Ways to Compensate a Financial Advisor
You know you want a financial advisor. You love the idea of having someone on your side, helping you make financial decisions, but how do you compensate a financial advisor?
Believe it or not, the way you pay your advisor may determine how well they help you with your finances. It sounds crazy, but certain payment models compensate financial advisors more for certain investments and/or financial products. In that case, your financial advisor may not have your best interests at heart. Instead, he or she has their paycheck in mind; we don’t recommend this method.
Look for an advisor whose fee isn’t determined by how well your investments do or which products you purchase. You want a fiduciary advisor or one that works based on your best financial interests. So how do you compensate a financial advisor with this payment structure?
Hire an Advisor Hourly
If you have a one-time request for financial assistance, you may pay an advisor hourly. Be careful, though, as this method can get expensive. Think about the complexity of what you need. Will it take many hours? Ask the advisor his thoughts on the timeline before choosing an hourly pay structure.
Pay an Annual Assets Under Management Fee
When you hire a financial advisor to manage your assets and/or make financial decisions for you, they often charge an annual assets under management fee or a percentage of your assets that they manage. The more assets you have, the higher the fees you pay, but this puts the advisor in a fiduciary responsibility position, so he or she must act in your best interest.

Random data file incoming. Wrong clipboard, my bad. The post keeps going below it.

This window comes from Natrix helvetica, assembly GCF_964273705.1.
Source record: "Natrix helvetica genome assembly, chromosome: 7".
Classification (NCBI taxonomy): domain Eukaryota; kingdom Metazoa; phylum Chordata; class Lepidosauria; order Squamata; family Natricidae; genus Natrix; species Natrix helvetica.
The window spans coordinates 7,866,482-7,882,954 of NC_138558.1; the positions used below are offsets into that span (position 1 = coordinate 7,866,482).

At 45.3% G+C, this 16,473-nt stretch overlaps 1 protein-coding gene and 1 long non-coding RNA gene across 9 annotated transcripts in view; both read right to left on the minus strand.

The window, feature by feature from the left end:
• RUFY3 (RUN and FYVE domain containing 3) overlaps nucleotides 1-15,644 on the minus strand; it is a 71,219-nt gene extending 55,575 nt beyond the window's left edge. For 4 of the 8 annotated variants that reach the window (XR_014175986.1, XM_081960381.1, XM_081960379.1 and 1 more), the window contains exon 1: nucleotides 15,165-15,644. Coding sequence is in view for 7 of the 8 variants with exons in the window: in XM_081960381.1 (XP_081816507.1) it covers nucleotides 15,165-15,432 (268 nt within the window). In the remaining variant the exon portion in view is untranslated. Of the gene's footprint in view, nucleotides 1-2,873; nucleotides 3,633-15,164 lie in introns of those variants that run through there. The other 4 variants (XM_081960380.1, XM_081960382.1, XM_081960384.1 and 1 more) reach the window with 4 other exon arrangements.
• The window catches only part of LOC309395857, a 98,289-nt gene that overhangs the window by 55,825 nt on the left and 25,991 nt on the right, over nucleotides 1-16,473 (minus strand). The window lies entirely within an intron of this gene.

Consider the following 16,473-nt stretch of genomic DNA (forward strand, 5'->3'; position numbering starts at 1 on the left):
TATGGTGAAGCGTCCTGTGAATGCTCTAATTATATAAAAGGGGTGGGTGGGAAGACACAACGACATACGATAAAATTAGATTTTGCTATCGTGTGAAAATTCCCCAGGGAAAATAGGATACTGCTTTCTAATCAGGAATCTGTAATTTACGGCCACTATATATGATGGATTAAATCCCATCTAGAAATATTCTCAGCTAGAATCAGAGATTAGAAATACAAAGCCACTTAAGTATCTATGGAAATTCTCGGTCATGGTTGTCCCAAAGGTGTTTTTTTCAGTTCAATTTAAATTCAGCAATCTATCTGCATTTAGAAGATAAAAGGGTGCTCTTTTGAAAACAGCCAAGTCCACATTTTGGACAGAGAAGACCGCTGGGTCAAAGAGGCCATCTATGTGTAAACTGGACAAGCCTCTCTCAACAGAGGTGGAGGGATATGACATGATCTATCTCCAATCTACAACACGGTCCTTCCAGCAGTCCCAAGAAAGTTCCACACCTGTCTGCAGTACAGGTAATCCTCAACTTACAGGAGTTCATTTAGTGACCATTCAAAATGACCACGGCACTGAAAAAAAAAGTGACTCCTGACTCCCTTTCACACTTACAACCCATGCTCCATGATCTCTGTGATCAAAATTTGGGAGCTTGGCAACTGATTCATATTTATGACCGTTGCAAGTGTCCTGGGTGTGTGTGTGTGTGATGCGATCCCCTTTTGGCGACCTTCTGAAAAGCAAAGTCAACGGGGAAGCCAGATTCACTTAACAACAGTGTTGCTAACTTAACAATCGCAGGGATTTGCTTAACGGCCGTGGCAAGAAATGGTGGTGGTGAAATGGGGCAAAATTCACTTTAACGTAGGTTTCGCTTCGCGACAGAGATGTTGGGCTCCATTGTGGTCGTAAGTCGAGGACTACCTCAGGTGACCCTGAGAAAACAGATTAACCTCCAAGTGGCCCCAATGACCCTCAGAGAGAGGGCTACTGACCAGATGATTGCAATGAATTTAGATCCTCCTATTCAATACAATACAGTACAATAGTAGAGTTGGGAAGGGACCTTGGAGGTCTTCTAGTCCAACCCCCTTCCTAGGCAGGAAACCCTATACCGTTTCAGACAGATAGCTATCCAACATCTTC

In the AUM structure, financial advisors not only help you set up your financial plan, but they help you maintain it too. Your advisor should provide advice, help you change plans when situations change, and even change directions if you change your goals.
The average advisor charges 0.5% to 1.5%. The fee varies based on the services offered, such as tax-loss harvesting, trading, and/or rebalancing your portfolio.
Commission-based financial advisors focus mostly on active trading. They buy and sell assets for you regularly, earning a commission on the trades they make. Because advisors get paid by the companies whose investments they trade for you, this often leads to more biased trading and is one of the least desired ways to compensate a financial advisor.
When you choose a financial advisor, choose him or her based on their experience and expertise, but also on how you pay him or her. You want an advisor that works as a fiduciary so that your best interests are protected.
No matter how you pay your advisor, though, always make sure you’re comfortable with his or her strategies. Find out how he or she operates, how your investment beliefs align, and how well you work together. Just like any other service, you should interview potential advisors to make sure they’re a good fit for you, ensuring your peace of mind with your financial investments.
Disclosure: This article is not to be taken as investment advice and should not be relied on for such advice or as a substitute for consultation with professional accounting, tax, legal, insurance, or financial professional. The observations made in external articles are independent of Wimple and should not be read as financial recommendations.